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Friday, July 26, 2013

Macomb Charitable Foundation for children needs door prizes for fundraiser



Macomb Charitable Foundation is swinging into action on Aug. 12 with a ladies golf outing at Cracklewood Golf Club and they need some help. 

Though tickets for the outing are sold out the event is in need of donations of “lady friendly” items for door prizes and raffles. All proceeds from the annual event will go to make a difference in the life of a child.

If you’ve ever done any work with the homeless chances are you know about the MCF.
Founded by Shelly Penzien and supported by an army of volunteers – Macomb Charitable Foundation works to help members of the homeless population who fall between the cracks. Such as families who have nowhere to stay when the shelters are full or nothing to wear to a job interview.  

Just yesterday while on assignment at the Macomb Intermediate School District Summer Day Camp I was told by the director that the program is funded by the schools but that the field trips that the children -– who are homeless or have been in foster care over the past school enjoy are made possible through charitable donations. 

Thanks to the Macomb Charitable Foundation – all 26 campers were treated to a wonderful day at Cracklewood Golf Course in Macomb Township. Penzien not only arranged for the children to golf but hooked up an instructor from a local high school – who brought along members of the school’s golf team – to teach the campers how to drive, putt and chip. Then they gave the kids a thrilling ride on the golf carts.

“That group is a blessing,” said Kathy Kropf, homeless education liaison and director of the MISD Children First Summer Day Camp. “If we can’t get a family into a shelter they’ll put them up until there’s an opening. They help with clothes. They help with transportation. They do everything we can’t do as a school.”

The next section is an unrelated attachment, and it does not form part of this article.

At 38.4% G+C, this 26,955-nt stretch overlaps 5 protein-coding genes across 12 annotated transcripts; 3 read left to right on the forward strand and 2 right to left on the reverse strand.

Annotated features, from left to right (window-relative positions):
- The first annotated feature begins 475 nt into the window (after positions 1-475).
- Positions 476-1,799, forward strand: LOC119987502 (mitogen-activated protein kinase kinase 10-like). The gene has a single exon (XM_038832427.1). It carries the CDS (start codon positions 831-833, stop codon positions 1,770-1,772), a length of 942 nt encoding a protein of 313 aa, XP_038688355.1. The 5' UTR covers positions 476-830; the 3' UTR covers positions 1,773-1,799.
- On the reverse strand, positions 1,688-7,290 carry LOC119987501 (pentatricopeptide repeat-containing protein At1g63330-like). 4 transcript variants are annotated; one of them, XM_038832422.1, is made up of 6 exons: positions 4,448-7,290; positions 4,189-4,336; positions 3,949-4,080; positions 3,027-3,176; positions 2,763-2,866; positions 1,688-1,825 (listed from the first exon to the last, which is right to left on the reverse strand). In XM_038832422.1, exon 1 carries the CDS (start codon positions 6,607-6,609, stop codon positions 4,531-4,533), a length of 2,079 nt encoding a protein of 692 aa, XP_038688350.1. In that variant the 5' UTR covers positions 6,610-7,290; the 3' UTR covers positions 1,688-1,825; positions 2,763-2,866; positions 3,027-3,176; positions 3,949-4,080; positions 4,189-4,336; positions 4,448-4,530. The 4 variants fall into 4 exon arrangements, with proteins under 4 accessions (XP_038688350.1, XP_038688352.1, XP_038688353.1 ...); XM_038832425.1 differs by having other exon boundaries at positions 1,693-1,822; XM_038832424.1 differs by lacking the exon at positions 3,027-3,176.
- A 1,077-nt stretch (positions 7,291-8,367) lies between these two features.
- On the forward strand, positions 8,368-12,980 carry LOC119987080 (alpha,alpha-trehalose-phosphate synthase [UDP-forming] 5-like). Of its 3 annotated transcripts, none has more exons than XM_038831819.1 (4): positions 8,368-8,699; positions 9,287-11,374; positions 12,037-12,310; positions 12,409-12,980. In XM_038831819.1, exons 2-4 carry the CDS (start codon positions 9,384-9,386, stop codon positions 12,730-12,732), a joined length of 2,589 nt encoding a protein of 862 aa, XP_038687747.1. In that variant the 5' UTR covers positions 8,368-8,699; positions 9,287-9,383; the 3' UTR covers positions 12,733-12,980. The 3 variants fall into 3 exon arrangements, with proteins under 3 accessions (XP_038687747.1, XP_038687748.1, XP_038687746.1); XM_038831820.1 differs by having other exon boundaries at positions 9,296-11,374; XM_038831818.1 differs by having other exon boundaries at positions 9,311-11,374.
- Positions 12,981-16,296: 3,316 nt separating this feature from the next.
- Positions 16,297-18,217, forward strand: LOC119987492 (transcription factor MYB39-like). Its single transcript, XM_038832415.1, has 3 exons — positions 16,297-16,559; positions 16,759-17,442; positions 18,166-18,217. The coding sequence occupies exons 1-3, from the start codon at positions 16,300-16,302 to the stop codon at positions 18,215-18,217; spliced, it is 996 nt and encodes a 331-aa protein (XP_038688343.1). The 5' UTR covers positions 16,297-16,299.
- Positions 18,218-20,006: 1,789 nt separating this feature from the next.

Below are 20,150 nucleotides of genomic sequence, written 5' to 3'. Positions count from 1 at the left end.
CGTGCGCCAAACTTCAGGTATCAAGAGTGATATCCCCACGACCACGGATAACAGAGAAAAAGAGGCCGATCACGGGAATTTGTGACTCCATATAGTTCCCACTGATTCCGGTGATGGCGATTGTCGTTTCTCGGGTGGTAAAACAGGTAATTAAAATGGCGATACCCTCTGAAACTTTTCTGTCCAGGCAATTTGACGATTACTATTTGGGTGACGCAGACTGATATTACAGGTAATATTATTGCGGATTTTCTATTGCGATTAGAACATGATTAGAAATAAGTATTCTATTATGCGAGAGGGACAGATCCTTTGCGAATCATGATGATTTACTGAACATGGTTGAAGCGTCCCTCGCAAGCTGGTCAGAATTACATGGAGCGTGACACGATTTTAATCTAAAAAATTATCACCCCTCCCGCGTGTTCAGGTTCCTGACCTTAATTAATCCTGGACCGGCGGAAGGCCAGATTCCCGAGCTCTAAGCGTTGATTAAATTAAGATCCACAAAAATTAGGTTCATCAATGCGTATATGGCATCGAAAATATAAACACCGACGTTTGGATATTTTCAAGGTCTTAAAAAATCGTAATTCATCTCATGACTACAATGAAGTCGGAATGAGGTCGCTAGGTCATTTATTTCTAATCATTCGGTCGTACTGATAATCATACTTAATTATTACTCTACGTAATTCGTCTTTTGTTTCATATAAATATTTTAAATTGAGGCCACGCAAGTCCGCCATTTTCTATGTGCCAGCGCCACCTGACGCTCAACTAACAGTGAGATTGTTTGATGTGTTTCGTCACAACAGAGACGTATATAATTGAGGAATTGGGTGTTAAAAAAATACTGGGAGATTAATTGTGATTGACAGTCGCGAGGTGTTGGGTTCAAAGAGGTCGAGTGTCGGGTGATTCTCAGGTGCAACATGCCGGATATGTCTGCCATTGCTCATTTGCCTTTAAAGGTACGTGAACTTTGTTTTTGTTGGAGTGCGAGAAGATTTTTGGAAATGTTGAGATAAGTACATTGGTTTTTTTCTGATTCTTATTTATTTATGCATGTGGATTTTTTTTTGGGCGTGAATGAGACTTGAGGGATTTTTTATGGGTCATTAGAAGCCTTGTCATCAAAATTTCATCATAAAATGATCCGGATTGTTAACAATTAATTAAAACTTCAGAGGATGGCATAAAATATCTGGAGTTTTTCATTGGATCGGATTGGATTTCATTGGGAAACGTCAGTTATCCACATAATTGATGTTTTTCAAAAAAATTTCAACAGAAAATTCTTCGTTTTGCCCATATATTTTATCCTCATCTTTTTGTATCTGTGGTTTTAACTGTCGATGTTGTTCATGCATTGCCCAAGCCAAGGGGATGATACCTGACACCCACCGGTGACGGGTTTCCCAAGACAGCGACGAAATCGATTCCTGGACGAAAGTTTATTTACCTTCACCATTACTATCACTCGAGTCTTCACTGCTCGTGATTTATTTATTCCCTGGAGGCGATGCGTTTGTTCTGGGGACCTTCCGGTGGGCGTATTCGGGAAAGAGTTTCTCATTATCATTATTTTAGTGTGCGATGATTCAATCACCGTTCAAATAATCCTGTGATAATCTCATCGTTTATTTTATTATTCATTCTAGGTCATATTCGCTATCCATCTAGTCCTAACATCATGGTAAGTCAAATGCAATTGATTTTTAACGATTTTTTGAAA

To make a donation contact Shelly Penzien: macombcharitable@comcast.net

Tuesday, July 23, 2013

Welcome to the world Baby Cambridge!



AP photo


Orbiting the moon or cruising Woodward Avenue -- no matter where you were yesterday, chances are you heard the news. 


Prince William and Kate have a son! 


Britain now has a third-in-line to the throne. 


If only my grandmother were here today. I’m sure she would be glued to the TV enjoying the revelry surrounding the infant’s arrival. She was a Brit and a royal follower. Not because of the royals’ celebrity status, I’m sure, but because she was proud of her country’s heritage and traditions. My grandmother died long before I was born so I never heard the stories about the royal events that she celebrated as a child. It may be why I’ve always followed England’s news, that and having grown up in Canada, which is steeped in British tradition.

So, when the newest member of the Mountbatten-Windsor family arrived I smiled quietly in my corner of the world.


Prince William and Kate -- like any new parents -- spent the first few hours bonding with their little one before unleashing the official announcements.